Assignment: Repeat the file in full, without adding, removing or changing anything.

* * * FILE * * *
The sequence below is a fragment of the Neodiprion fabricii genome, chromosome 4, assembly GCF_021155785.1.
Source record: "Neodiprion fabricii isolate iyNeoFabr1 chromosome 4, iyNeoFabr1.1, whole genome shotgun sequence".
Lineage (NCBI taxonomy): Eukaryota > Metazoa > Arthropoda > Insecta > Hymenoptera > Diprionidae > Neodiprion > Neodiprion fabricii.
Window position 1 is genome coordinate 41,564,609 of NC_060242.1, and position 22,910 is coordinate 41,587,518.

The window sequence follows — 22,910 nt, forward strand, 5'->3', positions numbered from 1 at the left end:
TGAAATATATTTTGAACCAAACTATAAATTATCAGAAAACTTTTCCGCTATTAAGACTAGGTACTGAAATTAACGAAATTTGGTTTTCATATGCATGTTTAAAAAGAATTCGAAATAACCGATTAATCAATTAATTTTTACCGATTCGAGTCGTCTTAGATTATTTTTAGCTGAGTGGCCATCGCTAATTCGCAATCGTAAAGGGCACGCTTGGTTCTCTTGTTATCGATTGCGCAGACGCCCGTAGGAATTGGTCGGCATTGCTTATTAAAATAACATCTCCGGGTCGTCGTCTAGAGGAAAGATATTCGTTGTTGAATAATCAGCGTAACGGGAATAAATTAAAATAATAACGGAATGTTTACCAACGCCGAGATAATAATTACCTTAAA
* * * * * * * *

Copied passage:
The sequence below is a fragment of the Neodiprion fabricii genome, chromosome 4, assembly GCF_021155785.1.
Source record: "Neodiprion fabricii isolate iyNeoFabr1 chromosome 4, iyNeoFabr1.1, whole genome shotgun sequence".
Lineage (NCBI taxonomy): Eukaryota > Metazoa > Arthropoda > Insecta > Hymenoptera > Diprionidae > Neodiprion > Neodiprion fabricii.
Window position 1 is genome coordinate 41,564,609 of NC_060242.1, and position 22,910 is coordinate 41,587,518.

The window sequence follows — 22,910 nt, forward strand, 5'->3', positions numbered from 1 at the left end:
TGAAATATATTTTGAACCAAACTATAAATTATCAGAAAACTTTTCCGCTATTAAGACTAGGTACTGAAATTAACGAAATTTGGTTTTCATATGCATGTTTAAAAAGAATTCGAAATAACCGATTAATCAATTAATTTTTACCGATTCGAGTCGTCTTAGATTATTTTTAGCTGAGTGGCCATCGCTAATTCGCAATCGTAAAGGGCACGCTTGGTTCTCTTGTTATCGATTGCGCAGACGCCCGTAGGAATTGGTCGGCATTGCTTATTAAAATAACATCTCCGGGTCGTCGTCTAGAGGAAAGATATTCGTTGTTGAATAATCAGCGTAACGGGAATAAATTAAAATAATAACGGAATGTTTACCAACGCCGAGATAATAATTACCTTAAA